Berlin Science Week 2021

Check out SCIoI's five talks at the Berlin Science Week 2021, taking place from 1 to 10 November 2021!

2 November, 6pm, on Zoom
Guillermo Gallego: “Giving Robots T-Rex-Inspired Eyes”

Ever heard of neuromorphic cameras? Guillermo Gallego will present bio-inspired sensors that mimic the transient visual pathway. These cameras do not acquire pictures or full images as a normal video camera. Instead, they sense only intensity changes at every pixel as they occur with microsecond resolution (called “events” or “spikes”). These cameras offer many advantages compared to traditional image-based cameras, such as high speed, a very high dynamic range, and low power consumption, and are slowly finding their way into computer vision and robotics applications. Come to learn more about these novel cameras!

Please register on the BSW website here

6 November, noon, in-person event
David Bierbach: “Just be yourself! How individual differences shape collective behavior. Using a robotic fish to understand collective behavior” 

Do genetically identical individuals living in the same environment develop identical behaviors? And what role does individuality play in shaping the collective behavior of a flock of birds or a school of fish?

In this talk, David Bierbach will present results from fascinating experiments with a clonal fish, the Amazon molly (Poecilia formosa), to test whether near-identical rearing conditions can dampen individual differences in behavior. In sharp contrast to predictions, researchers found substantial individual variation in behavior among genetically identical individuals raised under highly standardized environments.

But how does this individuality allow swarms, herds and shoals of animals to perform highly coordinated collective behaviors like synchronized movements or rapid consensus decision-making? Using a robotic fish, Bierbach and his team also explored the effects of individual differences in behavior on collective movement, migration and the emergence of group-specific behavioral patterns, and showed that individual behavior plays a crucial role in shaping collective patterns, with some animal personalities having greater impact on the group’s performance than others.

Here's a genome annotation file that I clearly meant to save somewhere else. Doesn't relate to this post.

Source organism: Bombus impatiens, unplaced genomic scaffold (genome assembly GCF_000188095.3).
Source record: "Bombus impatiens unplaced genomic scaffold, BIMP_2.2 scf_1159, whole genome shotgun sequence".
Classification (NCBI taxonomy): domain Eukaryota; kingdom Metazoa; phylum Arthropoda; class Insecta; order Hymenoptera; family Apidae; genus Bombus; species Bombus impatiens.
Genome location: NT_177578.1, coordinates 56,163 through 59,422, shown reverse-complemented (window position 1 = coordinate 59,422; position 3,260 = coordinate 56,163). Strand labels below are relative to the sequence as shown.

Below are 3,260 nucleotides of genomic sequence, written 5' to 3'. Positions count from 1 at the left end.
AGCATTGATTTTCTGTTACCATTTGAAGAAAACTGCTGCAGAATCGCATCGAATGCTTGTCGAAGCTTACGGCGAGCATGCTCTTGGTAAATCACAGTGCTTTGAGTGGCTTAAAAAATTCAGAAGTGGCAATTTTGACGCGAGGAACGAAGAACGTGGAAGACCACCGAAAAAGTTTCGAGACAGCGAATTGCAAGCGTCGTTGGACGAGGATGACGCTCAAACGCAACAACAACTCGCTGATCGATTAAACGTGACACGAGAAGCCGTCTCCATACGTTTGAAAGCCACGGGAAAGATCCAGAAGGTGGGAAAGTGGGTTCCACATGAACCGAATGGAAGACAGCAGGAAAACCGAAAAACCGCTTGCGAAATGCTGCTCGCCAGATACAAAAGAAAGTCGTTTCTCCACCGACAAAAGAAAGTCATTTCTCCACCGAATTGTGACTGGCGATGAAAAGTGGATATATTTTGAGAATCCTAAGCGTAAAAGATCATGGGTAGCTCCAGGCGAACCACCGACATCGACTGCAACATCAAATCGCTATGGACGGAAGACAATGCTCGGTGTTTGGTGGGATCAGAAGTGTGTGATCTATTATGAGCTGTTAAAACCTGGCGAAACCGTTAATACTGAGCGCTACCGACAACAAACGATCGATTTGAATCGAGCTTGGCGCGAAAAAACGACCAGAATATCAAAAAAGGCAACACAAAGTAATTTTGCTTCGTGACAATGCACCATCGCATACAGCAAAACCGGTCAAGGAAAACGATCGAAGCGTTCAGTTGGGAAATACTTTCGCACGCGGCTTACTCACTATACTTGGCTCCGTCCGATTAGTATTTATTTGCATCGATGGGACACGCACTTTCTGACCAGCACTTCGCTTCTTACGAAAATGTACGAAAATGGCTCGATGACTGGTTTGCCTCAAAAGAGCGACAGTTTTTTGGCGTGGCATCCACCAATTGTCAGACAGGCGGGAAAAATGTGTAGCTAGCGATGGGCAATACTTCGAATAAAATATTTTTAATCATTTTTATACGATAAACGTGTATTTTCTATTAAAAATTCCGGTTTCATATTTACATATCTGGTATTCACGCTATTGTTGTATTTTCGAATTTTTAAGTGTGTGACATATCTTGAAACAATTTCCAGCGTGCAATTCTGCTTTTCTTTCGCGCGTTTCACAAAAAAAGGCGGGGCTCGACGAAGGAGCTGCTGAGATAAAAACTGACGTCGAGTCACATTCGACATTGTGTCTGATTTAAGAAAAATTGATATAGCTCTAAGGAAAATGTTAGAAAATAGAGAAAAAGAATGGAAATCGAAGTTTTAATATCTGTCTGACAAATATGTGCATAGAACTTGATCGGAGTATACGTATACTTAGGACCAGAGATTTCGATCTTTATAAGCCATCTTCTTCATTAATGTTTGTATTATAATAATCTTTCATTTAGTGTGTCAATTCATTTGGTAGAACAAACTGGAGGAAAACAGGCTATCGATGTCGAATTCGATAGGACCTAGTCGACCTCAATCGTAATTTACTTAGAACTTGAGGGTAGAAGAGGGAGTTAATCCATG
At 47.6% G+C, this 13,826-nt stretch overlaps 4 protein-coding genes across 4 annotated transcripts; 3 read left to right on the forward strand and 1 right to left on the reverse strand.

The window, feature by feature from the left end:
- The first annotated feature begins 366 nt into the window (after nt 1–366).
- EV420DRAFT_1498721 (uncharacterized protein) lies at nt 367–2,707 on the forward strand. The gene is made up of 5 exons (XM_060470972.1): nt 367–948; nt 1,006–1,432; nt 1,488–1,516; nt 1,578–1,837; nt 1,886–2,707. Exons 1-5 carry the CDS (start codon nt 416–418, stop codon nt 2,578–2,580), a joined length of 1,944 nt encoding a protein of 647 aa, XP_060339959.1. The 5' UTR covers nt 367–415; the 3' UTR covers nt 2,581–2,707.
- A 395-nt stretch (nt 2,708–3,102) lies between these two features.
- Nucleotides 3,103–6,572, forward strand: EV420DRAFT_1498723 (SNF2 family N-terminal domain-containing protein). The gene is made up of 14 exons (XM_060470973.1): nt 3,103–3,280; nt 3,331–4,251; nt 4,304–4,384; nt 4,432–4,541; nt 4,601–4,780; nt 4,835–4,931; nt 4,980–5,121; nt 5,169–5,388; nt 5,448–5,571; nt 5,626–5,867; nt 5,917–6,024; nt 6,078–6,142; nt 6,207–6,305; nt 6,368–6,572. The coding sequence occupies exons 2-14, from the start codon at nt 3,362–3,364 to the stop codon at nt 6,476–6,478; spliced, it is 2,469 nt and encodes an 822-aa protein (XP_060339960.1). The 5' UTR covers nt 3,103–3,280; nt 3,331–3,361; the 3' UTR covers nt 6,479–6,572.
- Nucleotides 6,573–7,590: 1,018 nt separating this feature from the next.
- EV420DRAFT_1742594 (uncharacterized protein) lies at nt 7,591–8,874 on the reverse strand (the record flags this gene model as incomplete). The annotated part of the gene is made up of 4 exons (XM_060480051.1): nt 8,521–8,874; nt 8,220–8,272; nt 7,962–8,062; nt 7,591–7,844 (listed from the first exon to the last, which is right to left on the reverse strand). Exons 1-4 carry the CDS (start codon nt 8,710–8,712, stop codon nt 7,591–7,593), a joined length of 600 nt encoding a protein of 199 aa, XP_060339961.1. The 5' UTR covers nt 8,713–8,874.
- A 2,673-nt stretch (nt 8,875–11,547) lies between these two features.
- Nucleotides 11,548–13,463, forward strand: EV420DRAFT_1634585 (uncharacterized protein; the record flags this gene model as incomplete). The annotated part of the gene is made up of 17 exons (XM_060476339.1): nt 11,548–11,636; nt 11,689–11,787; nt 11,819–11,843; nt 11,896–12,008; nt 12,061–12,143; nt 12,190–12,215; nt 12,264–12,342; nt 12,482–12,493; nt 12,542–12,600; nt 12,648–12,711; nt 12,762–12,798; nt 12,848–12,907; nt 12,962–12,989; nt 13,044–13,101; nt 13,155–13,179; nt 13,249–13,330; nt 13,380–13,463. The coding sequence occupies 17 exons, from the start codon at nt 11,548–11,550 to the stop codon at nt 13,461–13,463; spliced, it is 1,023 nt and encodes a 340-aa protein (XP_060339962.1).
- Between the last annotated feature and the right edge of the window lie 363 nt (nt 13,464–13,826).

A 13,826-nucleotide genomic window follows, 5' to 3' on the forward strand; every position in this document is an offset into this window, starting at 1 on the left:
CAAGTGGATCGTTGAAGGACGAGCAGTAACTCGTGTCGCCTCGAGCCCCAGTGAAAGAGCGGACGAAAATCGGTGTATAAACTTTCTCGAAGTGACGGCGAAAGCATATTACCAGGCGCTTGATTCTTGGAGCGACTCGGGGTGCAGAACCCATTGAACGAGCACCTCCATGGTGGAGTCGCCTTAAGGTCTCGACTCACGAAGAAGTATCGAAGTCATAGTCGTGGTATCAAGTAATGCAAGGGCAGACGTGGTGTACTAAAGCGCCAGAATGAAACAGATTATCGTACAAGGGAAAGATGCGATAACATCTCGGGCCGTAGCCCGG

Watch the interview of David Bierbach for the BSW here

Please register on the BSW website here

7 November, 6pm, hybrid event (on Zoom and in person)
Alex Kacelnik and Marc Toussaint: “Unsolved Problems in the Study of Intelligence. Learning about intelligence, from crows to robots” 

A live discussion of Alex Kacelnik (Biologist, U Oxford) and Marc Toussaint (AI Roboticist, TU Berlin) on key problems in studying intelligence in both animals and AI systems.

Please register on the BSW website here

8 November, 6pm, on Zoom
Ralf Kurvers and Pawel Romanczuk: “Collective Intelligence or Collective Stupidity? From Fish Schools to Human Groups. Exploring swarm intelligence in fish and humans.” 

Scientists Pawel Romanczuk and Ralf Kurvers will explore swarm intelligence in fish and humans, investigating the role of single individuals and social interactions in collective decisions, also exploring when collectives make good decisions, and when they go wrong.

Please register on the BSW website here

10 November, 6pm, on Zoom
Fritz Francisco: “Why Behaviour? Why we behave the way we do”

From French photographers, Austrian naturalists and English adventurers – all have been equally fascinated by the way we are affected by, and interact with our surroundings. It is the intricate interplay between self and others, known and unknown, present and future that makes behaviour so hard to grasp and exciting to study. Ethology, the study of animal behaviour tackled this for ages. However, it has recently undergone a change, with digital assistance, such as cameras, as well as computers and their algorithms. Yet, the underlying object of interest – behaviour – has not changed! Fritz Francisco will discuss what behaviour actually is and wish to make us see our own behaviour in a slightly different light.

Please register on the BSW website here